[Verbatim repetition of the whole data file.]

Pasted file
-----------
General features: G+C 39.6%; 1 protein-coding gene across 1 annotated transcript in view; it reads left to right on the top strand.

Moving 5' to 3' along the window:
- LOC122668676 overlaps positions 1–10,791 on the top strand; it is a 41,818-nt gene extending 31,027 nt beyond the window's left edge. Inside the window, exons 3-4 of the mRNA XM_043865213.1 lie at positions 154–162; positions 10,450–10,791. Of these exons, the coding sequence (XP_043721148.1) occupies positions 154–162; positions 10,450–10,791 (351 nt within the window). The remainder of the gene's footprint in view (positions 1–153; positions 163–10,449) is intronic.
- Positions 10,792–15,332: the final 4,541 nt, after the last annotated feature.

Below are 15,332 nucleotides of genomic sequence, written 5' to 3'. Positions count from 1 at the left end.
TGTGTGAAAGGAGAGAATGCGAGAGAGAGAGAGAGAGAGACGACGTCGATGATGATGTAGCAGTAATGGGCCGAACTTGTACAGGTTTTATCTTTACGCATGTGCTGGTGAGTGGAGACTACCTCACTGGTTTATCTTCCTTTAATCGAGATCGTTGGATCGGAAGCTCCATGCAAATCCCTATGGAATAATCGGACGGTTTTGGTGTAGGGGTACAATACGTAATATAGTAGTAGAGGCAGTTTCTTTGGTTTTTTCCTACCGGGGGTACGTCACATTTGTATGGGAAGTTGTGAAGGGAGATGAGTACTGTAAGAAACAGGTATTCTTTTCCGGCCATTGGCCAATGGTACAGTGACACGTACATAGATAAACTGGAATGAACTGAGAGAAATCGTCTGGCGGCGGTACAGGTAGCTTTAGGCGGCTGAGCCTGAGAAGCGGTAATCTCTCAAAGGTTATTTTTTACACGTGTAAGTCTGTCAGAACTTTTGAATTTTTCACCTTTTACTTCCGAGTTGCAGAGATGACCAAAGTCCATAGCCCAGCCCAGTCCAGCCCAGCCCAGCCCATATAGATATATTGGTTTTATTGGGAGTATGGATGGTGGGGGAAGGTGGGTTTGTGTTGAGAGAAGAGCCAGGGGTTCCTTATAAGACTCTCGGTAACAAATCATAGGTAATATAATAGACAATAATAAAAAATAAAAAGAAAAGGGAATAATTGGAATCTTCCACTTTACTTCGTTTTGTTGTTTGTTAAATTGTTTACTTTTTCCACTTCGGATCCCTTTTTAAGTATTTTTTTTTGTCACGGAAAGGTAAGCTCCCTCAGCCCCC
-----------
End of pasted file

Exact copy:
General features: G+C 39.6%; 1 protein-coding gene across 1 annotated transcript in view; it reads left to right on the top strand.

Moving 5' to 3' along the window:
- LOC122668676 overlaps positions 1–10,791 on the top strand; it is a 41,818-nt gene extending 31,027 nt beyond the window's left edge. Inside the window, exons 3-4 of the mRNA XM_043865213.1 lie at positions 154–162; positions 10,450–10,791. Of these exons, the coding sequence (XP_043721148.1) occupies positions 154–162; positions 10,450–10,791 (351 nt within the window). The remainder of the gene's footprint in view (positions 1–153; positions 163–10,449) is intronic.
- Positions 10,792–15,332: the final 4,541 nt, after the last annotated feature.

Below are 15,332 nucleotides of genomic sequence, written 5' to 3'. Positions count from 1 at the left end.
TGTGTGAAAGGAGAGAATGCGAGAGAGAGAGAGAGAGAGACGACGTCGATGATGATGTAGCAGTAATGGGCCGAACTTGTACAGGTTTTATCTTTACGCATGTGCTGGTGAGTGGAGACTACCTCACTGGTTTATCTTCCTTTAATCGAGATCGTTGGATCGGAAGCTCCATGCAAATCCCTATGGAATAATCGGACGGTTTTGGTGTAGGGGTACAATACGTAATATAGTAGTAGAGGCAGTTTCTTTGGTTTTTTCCTACCGGGGGTACGTCACATTTGTATGGGAAGTTGTGAAGGGAGATGAGTACTGTAAGAAACAGGTATTCTTTTCCGGCCATTGGCCAATGGTACAGTGACACGTACATAGATAAACTGGAATGAACTGAGAGAAATCGTCTGGCGGCGGTACAGGTAGCTTTAGGCGGCTGAGCCTGAGAAGCGGTAATCTCTCAAAGGTTATTTTTTACACGTGTAAGTCTGTCAGAACTTTTGAATTTTTCACCTTTTACTTCCGAGTTGCAGAGATGACCAAAGTCCATAGCCCAGCCCAGTCCAGCCCAGCCCAGCCCATATAGATATATTGGTTTTATTGGGAGTATGGATGGTGGGGGAAGGTGGGTTTGTGTTGAGAGAAGAGCCAGGGGTTCCTTATAAGACTCTCGGTAACAAATCATAGGTAATATAATAGACAATAATAAAAAATAAAAAGAAAAGGGAATAATTGGAATCTTCCACTTTACTTCGTTTTGTTGTTTGTTAAATTGTTTACTTTTTCCACTTCGGATCCCTTTTTAAGTATTTTTTTTTGTCACGGAAAGGTAAGCTCCCTCAGCCCCC